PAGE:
When I came to Optical Sciences, I really wanted to work with Jim Burke! I made a xerox copy of the classic Kapany & Burke when I was employed at ITT in fiber optics. I hunted Jim down in the first week. I studied with him from 1979-80 for master's-level work in integrated optics. But alas, I was not a theoretician. Forty years later, and I'm still an experimentalist. I remember Jim as a very kind person, who was generous with his time. I could talk with him about anything, and he listened with concern and caring. Some years later, he wrote me a very nice reference letter when I applied for an assistant professor position at Central Florida. He was a great fellow, and I will surely miss him.

    Glenn D. Boreman, OSC Alumni, Ph.D. 1984 | Professor and Chair, Dept. of Physics and Optical Science at the University of North Carolina at Charlotte


    I met Jim in the early 1970s when I was a graduate student at Optical Sciences working with Professor Phil Slater on the first Landsat digital images. We needed a way to visualize the large images and Jim had a device known as the POD (Pictorial Output Device), a re-purposed facsimile machine that could "write" an image line-by-line on photographic film wrapped around a spinning drum. It had been developed as part of the NASA Pioneer 10 image processing project at the UA. Jim was most gracious to allow the POD to be used for other projects (as long as they did not interfere with Pioneer priorities). After those first interactions, we maintained a friendship for years. With his thoughtful, easy going manner, he was to me the quintessential scientist/engineer.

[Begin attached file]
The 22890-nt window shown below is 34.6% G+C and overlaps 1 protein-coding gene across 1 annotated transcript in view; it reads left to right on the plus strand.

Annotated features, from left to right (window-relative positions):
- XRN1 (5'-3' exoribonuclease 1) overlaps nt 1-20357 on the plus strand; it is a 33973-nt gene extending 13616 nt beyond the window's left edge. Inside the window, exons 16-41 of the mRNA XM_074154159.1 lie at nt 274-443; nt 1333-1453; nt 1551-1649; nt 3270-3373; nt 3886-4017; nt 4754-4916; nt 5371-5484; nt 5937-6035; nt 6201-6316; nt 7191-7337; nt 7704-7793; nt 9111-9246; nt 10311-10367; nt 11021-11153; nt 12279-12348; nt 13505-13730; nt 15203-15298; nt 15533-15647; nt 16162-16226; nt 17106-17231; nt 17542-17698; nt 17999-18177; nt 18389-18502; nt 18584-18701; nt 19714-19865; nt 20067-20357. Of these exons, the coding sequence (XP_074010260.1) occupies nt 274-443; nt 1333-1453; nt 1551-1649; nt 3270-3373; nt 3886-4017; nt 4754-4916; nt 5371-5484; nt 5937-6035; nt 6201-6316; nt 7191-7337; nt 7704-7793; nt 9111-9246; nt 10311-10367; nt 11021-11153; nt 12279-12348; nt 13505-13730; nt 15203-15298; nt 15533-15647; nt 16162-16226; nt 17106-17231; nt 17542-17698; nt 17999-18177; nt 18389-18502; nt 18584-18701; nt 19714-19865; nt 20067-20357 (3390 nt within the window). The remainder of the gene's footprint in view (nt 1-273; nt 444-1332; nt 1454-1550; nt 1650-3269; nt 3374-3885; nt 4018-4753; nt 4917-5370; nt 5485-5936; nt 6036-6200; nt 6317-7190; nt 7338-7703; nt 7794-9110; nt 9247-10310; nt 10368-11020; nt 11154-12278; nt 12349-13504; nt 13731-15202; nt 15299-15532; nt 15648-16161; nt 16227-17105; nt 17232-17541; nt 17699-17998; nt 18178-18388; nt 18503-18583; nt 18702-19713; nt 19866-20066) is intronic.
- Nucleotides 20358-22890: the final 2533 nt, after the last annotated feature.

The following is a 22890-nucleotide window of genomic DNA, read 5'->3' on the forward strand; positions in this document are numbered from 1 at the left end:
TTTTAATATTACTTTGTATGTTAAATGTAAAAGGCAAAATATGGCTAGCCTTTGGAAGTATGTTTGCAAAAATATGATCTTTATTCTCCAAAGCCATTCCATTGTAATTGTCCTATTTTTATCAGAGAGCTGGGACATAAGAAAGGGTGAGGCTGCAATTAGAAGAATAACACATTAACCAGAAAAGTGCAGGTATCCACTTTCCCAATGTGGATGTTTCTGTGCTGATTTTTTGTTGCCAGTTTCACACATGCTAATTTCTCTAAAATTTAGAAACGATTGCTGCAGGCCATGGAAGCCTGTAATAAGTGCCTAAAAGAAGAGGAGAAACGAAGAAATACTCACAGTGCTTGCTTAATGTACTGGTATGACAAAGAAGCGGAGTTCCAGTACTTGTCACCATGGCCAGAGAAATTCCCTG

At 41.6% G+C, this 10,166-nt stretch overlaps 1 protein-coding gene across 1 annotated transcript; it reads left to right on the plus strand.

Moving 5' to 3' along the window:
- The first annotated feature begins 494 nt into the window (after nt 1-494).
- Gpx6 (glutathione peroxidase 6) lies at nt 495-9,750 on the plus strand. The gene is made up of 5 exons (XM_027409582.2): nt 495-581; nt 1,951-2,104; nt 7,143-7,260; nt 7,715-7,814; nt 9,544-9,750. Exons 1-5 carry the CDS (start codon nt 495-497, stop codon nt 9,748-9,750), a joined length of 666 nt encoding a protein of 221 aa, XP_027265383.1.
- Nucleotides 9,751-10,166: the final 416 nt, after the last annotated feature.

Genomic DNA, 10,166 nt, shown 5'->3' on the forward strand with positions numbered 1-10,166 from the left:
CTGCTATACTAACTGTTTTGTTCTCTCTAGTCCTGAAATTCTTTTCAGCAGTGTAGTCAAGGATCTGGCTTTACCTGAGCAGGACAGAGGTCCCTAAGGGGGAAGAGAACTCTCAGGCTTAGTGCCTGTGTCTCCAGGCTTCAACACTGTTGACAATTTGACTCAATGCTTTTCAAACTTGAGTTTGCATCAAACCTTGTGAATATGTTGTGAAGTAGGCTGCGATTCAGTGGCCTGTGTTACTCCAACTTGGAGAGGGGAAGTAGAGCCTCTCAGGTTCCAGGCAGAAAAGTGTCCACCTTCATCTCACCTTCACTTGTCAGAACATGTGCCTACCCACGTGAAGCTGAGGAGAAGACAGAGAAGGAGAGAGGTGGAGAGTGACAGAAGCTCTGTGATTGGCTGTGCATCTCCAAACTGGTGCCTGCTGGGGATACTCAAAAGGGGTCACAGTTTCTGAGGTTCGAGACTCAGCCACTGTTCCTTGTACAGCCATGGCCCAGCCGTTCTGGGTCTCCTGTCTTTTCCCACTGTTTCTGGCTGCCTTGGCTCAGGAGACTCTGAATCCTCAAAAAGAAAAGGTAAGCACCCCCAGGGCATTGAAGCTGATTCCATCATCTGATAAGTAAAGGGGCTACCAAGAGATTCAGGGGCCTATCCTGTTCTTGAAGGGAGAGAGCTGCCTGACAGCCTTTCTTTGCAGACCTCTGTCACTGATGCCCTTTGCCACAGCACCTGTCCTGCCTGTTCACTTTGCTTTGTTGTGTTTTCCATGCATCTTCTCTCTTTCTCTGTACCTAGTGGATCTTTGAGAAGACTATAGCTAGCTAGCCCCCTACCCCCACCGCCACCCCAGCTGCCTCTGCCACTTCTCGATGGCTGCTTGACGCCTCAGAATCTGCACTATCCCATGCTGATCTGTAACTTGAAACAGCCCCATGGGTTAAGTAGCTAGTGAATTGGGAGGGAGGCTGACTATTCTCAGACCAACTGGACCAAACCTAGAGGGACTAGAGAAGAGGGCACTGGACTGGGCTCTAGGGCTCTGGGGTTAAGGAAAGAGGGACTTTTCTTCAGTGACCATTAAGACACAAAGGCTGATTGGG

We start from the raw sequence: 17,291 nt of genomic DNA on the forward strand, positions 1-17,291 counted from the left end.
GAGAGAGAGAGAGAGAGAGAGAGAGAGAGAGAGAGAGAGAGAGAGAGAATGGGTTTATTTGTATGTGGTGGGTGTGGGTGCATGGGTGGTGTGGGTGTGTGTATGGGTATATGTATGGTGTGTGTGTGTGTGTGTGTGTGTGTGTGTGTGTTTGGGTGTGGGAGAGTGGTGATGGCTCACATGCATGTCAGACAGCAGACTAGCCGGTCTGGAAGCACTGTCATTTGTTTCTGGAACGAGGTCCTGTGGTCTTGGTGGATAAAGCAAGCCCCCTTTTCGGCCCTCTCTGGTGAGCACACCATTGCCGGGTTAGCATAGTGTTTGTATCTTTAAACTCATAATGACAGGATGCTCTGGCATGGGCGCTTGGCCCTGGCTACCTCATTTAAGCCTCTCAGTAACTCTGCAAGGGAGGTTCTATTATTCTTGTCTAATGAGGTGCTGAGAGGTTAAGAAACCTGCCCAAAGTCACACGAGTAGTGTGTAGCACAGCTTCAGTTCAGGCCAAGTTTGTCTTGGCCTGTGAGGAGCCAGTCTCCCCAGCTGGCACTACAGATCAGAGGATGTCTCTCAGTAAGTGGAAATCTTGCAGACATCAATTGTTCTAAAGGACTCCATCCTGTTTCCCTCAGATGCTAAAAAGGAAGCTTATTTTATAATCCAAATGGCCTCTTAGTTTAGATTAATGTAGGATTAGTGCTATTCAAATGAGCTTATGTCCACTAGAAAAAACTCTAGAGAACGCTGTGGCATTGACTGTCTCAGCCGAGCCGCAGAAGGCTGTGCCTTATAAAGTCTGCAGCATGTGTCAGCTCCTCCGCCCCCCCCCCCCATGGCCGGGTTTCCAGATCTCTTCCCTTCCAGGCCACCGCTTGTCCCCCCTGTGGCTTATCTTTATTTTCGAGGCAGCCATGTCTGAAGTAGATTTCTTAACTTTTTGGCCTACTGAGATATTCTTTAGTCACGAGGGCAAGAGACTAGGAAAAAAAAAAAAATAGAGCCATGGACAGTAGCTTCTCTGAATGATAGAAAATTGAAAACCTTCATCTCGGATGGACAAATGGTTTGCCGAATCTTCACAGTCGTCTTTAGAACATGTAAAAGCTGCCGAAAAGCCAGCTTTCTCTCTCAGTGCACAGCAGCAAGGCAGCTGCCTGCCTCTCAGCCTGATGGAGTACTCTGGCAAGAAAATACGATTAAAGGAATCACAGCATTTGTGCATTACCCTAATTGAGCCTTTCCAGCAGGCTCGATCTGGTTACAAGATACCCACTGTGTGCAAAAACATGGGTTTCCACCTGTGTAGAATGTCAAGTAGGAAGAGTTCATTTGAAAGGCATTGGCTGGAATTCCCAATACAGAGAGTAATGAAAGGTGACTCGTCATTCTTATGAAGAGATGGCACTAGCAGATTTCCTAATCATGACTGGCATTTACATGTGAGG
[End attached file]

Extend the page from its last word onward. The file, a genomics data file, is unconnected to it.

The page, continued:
Bob Schowengerdt, Emeritus Professor of Optical Sciences, ECE, and Agriculture


    I have a lot of fond memories of Jim but there is one that I will never forget. It happened the night before my Ph.D. dissertation defense. I was working in Baltimore at the time and flew to Tucson the night before my big day. Jim invited me to spend the night at his house. He picked me up at the airport and took me to dinner on the way to his house. We had a couple of drinks at dinner then proceeded to his house and had a few more scotches. I told Jim that I better stop drinking as I've got a big day tomorrow. Jim said, "Lynn, anyone can pass a dissertation defense sober."

    Lynn Hutcheson, OSC Alumni, Ph.D. 1980


    In 1974, in the middle of writing up the theory part of my dissertation, I was struggling to understand the role of partial coherence in white-light quasi-monochromatic image formation as it applied to rotational shear interferometer that I had built. I made several visits to Jim Burke's office and we developed a method we called the quasi-monoplanatic approximation. Suddenly, my problems were solved. My data fit theory and I was done! Jim was always helpful and had time for me and was really interested in my project. A very memorable few months that I still carry with me today. 

    Jim Burke was one of the founding faculty at Opt Sci. One of Aden Meinel’s truly inspirational hires.

    Jim Breckinridge, OSC Alumni, Ph.D. 1976